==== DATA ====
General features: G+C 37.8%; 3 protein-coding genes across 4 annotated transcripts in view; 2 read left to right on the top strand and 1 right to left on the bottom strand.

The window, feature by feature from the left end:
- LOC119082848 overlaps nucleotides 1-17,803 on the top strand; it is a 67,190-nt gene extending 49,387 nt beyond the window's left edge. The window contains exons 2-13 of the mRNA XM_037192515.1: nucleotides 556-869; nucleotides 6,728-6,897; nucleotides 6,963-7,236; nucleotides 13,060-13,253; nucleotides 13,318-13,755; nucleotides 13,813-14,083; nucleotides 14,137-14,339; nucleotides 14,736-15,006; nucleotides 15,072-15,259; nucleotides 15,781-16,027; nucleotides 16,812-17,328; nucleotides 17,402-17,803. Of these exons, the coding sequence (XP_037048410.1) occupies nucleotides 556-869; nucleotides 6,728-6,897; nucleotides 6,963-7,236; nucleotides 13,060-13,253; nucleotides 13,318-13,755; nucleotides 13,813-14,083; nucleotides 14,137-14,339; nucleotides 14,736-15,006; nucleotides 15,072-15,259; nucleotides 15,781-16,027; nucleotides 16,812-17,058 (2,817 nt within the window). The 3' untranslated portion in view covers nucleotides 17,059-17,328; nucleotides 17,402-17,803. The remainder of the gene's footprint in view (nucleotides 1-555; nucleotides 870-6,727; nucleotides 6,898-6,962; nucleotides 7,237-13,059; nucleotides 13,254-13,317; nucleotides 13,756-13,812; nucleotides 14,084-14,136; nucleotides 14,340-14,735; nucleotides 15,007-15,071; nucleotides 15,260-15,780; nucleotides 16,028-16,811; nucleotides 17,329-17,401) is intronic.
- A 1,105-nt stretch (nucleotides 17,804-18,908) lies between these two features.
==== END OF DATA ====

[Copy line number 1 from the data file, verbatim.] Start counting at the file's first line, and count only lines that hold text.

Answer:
General features: G+C 37.8%; 3 protein-coding genes across 4 annotated transcripts in view; 2 read left to right on the top strand and 1 right to left on the bottom strand.